On Thursday night, I offered an amendment to strike a $2 million earmark offered by Congressman Charlie Rangel (D-NY) to establish a center for public policy at the City College of New York.
My problem with the earmark? The center is named after Rangel.
That’s right, the distinguished Chairman of the House Ways and Means Committee wants $2 million of your money to establish the Charles B. Rangel Center for Public Service. The funding this earmark would go to would include, among other things, a library to house the Congressman’s future papers, a “well-furnished office” for him, and an endowment.
As Brit Hume put it, “he wants us to pay for a building named in his honor.”
The earmark violates the spirit, if not actual House Rules (Rule XXI, Clause 6) which says, “It shall not be in order to consider a bill, joint resolution, amendment, or conference report that provides for the designation or re-designation of a public work in honor of an individual then serving as a Member, Delegate, Resident Commissioner, or Senator.”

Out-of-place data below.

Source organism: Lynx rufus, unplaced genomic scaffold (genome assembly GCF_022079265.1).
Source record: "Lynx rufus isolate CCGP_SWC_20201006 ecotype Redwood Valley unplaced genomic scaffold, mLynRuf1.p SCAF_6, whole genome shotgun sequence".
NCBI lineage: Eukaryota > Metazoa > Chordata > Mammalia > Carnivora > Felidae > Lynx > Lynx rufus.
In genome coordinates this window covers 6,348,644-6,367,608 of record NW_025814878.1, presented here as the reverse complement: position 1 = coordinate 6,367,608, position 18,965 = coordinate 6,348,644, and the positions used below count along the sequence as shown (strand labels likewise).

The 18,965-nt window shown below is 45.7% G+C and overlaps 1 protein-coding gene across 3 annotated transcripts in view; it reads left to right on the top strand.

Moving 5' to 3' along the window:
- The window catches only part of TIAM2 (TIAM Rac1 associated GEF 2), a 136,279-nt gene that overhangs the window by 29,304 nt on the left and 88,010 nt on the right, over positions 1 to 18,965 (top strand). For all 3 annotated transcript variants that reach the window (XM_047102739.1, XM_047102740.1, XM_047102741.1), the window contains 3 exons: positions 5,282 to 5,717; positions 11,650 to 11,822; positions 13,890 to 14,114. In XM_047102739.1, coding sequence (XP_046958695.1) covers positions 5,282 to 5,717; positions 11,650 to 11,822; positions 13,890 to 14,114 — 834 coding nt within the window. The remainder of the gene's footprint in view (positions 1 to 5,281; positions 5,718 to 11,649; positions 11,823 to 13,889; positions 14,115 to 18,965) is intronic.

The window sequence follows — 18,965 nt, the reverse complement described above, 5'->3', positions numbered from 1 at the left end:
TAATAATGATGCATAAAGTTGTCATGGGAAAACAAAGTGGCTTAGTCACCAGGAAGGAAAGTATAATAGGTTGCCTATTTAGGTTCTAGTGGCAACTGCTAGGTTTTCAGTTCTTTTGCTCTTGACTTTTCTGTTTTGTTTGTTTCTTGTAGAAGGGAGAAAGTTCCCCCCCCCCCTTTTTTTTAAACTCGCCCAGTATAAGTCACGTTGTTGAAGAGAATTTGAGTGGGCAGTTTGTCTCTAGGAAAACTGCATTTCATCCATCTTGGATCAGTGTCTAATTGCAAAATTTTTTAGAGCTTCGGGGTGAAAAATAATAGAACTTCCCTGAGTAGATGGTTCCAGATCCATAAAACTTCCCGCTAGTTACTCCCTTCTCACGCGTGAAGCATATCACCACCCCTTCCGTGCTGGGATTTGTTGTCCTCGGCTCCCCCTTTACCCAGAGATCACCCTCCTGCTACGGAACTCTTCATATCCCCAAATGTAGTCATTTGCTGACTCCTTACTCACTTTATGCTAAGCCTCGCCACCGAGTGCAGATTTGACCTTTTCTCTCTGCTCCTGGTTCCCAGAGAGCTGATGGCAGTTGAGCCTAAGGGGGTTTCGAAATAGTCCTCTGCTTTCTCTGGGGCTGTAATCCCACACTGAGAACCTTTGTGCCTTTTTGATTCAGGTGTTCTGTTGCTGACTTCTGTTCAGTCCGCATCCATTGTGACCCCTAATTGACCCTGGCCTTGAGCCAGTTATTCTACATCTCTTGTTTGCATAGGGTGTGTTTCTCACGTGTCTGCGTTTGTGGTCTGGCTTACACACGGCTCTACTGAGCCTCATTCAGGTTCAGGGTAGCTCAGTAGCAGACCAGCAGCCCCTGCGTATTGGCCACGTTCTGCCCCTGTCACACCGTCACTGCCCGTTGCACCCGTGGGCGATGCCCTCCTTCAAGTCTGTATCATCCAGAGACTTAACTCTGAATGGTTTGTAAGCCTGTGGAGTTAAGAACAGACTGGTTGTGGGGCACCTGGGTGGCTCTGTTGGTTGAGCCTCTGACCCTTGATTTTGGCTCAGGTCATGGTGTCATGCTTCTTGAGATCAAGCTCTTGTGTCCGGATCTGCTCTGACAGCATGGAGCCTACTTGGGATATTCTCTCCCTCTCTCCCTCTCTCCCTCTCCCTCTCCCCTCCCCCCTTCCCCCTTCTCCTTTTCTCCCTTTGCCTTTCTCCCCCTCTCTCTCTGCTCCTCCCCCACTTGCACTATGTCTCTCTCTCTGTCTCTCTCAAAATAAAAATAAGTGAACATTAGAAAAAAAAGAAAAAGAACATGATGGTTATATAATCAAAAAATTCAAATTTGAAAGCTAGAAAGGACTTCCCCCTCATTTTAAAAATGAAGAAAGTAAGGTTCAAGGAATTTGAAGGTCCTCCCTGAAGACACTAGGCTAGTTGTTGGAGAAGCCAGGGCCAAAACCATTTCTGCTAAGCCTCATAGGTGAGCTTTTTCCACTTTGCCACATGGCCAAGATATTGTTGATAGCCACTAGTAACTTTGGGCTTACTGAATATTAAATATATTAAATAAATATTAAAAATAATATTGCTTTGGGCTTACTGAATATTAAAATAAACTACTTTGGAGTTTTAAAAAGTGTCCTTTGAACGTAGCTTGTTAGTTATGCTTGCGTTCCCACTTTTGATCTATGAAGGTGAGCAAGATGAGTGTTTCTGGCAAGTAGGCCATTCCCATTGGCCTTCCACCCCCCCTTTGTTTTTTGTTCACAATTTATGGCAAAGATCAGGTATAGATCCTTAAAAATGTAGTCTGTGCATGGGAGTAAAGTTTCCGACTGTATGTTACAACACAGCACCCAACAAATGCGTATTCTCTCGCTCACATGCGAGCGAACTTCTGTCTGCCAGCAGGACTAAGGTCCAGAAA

I asked the Chairman if it would be proper for me to request an earmark for the “John Campbell School of Fiscal Responsibility.” He said no “because i don't think you have been around enough to inspire a building like this in a school.”
That’s OK, I don’t really want one. I just don't believe that we should use the power and authority we have while in office to use taxpayer funds to create monuments to ourselves.
Last year, we had the “bridge to nowhere,” I guess this year it’s the “monument to me.”
Click below to see my exchange with Chairman Rangel: